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Term 1 Week 2

Comparative analysis and case selection

Contrary to everyday practice, where most people are often implicitly comparing situations, in social sciences the issue of what and how to observe reality is explicitly part of any comparative analysis. Comparative analysis holds a central place in political science research. Some people equate qualitative methods with case study analysis, but nothing inherent in comparison determines the number of cases, nor how we analyze those cases. For starters, we need to ask what we seek to achieve through comparison, what it is that we will compare, and how many cases we should select. But: what is a case? And what is “it” a case of? These are central questions for most qualitative and mixed-methods projects. In this session we will get to know different comparative case study designs and discuss the rules and consequences of case selection.

Methodological readings Applied readings
  • [1] Della Porta, D. (2008) Comparative Analysis: Case-oriented versus variable-oriented research, in: D. della Porta and M. Keating (eds.) Approaches and Methodologies in the Social Sciences: A Pluralist Perspective. Cambridge UP, Ch. 11 (pp. 199-222).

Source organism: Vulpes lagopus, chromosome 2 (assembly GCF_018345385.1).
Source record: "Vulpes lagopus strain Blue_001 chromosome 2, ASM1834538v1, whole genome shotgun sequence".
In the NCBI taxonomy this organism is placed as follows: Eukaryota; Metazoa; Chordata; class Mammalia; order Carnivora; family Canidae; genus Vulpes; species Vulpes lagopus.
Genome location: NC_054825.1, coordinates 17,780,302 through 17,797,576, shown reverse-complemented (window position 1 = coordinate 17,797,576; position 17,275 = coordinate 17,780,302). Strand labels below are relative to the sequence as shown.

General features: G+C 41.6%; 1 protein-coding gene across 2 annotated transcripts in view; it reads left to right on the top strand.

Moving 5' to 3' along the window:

• [2] Klotz, A. (2008) Case Selection, in: A. Klotz, and D. Prakash (eds.) Qualitative Methods in International Relations. A Pluralist Guide. Palgrave Macmillan, Ch. 4 (pp. 43-58).

[1] [2] Book available as e-book through library. Simply copy-paste the title of the book into the article search function of the 'encore'-platform.

  • [1] Kern, H. and J. Hainmueller (2009) Opium for the Masses: How Foreign Media can Stabilize Authoritarian Regimes. Political Analysis 17(4): 377–399.
  • [2] Loveless, M. (2009) The Theory of International Media Diffusion: Political Socialization and International Media in Transitional Democracies, Studies in Comparative International Development 44: 118-136.

[1] [2] Journal available as e-journal through library. Simply copy-paste the title of the article into the article search function of the 'encore'-platform.

Recommended readings 

  • [1] Geddes, B. (1990) How the Cases You Choose Affect the Answers You Get: Selection Bias in Comparative Politics, Political Analysis 2(1): 131-150.
  • [2] DeFelice, G. (1986) Causal Inference and Comparative Methods, Comparative Political Studies 19(3): 415-437.

[1] Journal available as e-journal through library. Simply copy-paste the title of the article into the article search function of the 'encore'-platform.

[2] Journal available as e-journal through library. Copy-paste the title of the journal into the article search function of the 'encore'-platform, look for the right year, then issue, then article.